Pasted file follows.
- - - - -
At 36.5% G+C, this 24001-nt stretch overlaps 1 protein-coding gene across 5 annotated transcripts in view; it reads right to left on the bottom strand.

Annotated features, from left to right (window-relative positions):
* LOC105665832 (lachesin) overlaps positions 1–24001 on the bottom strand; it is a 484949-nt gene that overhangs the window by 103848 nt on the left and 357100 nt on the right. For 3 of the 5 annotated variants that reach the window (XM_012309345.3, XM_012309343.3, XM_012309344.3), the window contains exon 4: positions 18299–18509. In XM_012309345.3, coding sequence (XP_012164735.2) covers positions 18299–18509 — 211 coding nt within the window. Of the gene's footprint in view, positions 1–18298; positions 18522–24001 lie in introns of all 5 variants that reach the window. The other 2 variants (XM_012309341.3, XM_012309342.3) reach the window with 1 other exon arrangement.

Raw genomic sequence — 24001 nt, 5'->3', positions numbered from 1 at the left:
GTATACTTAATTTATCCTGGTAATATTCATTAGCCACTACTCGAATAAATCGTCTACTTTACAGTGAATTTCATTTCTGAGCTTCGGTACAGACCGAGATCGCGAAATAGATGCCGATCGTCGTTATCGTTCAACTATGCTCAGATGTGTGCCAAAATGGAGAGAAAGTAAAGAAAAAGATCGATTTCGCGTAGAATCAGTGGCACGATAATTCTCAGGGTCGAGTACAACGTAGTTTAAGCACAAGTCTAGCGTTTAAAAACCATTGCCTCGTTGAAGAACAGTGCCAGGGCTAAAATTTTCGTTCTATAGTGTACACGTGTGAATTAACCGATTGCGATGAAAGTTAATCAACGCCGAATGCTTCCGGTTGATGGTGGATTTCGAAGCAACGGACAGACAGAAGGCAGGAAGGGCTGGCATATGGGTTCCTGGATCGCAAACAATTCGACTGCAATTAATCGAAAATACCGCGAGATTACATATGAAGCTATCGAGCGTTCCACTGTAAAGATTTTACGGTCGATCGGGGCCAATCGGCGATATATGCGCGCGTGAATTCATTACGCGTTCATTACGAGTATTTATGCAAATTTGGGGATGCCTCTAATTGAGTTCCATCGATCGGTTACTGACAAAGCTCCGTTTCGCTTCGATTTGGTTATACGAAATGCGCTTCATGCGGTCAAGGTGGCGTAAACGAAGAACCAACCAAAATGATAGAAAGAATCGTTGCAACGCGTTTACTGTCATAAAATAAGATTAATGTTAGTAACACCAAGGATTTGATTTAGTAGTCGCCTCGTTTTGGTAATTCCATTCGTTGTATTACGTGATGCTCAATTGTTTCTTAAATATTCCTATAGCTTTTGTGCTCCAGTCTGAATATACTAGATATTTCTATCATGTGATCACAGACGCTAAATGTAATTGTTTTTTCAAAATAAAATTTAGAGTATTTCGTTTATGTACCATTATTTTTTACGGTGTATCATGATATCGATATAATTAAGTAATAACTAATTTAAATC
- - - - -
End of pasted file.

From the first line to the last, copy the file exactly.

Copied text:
At 36.5% G+C, this 24001-nt stretch overlaps 1 protein-coding gene across 5 annotated transcripts in view; it reads right to left on the bottom strand.

Annotated features, from left to right (window-relative positions):
* LOC105665832 (lachesin) overlaps positions 1–24001 on the bottom strand; it is a 484949-nt gene that overhangs the window by 103848 nt on the left and 357100 nt on the right. For 3 of the 5 annotated variants that reach the window (XM_012309345.3, XM_012309343.3, XM_012309344.3), the window contains exon 4: positions 18299–18509. In XM_012309345.3, coding sequence (XP_012164735.2) covers positions 18299–18509 — 211 coding nt within the window. Of the gene's footprint in view, positions 1–18298; positions 18522–24001 lie in introns of all 5 variants that reach the window. The other 2 variants (XM_012309341.3, XM_012309342.3) reach the window with 1 other exon arrangement.

Raw genomic sequence — 24001 nt, 5'->3', positions numbered from 1 at the left:
GTATACTTAATTTATCCTGGTAATATTCATTAGCCACTACTCGAATAAATCGTCTACTTTACAGTGAATTTCATTTCTGAGCTTCGGTACAGACCGAGATCGCGAAATAGATGCCGATCGTCGTTATCGTTCAACTATGCTCAGATGTGTGCCAAAATGGAGAGAAAGTAAAGAAAAAGATCGATTTCGCGTAGAATCAGTGGCACGATAATTCTCAGGGTCGAGTACAACGTAGTTTAAGCACAAGTCTAGCGTTTAAAAACCATTGCCTCGTTGAAGAACAGTGCCAGGGCTAAAATTTTCGTTCTATAGTGTACACGTGTGAATTAACCGATTGCGATGAAAGTTAATCAACGCCGAATGCTTCCGGTTGATGGTGGATTTCGAAGCAACGGACAGACAGAAGGCAGGAAGGGCTGGCATATGGGTTCCTGGATCGCAAACAATTCGACTGCAATTAATCGAAAATACCGCGAGATTACATATGAAGCTATCGAGCGTTCCACTGTAAAGATTTTACGGTCGATCGGGGCCAATCGGCGATATATGCGCGCGTGAATTCATTACGCGTTCATTACGAGTATTTATGCAAATTTGGGGATGCCTCTAATTGAGTTCCATCGATCGGTTACTGACAAAGCTCCGTTTCGCTTCGATTTGGTTATACGAAATGCGCTTCATGCGGTCAAGGTGGCGTAAACGAAGAACCAACCAAAATGATAGAAAGAATCGTTGCAACGCGTTTACTGTCATAAAATAAGATTAATGTTAGTAACACCAAGGATTTGATTTAGTAGTCGCCTCGTTTTGGTAATTCCATTCGTTGTATTACGTGATGCTCAATTGTTTCTTAAATATTCCTATAGCTTTTGTGCTCCAGTCTGAATATACTAGATATTTCTATCATGTGATCACAGACGCTAAATGTAATTGTTTTTTCAAAATAAAATTTAGAGTATTTCGTTTATGTACCATTATTTTTTACGGTGTATCATGATATCGATATAATTAAGTAATAACTAATTTAAATC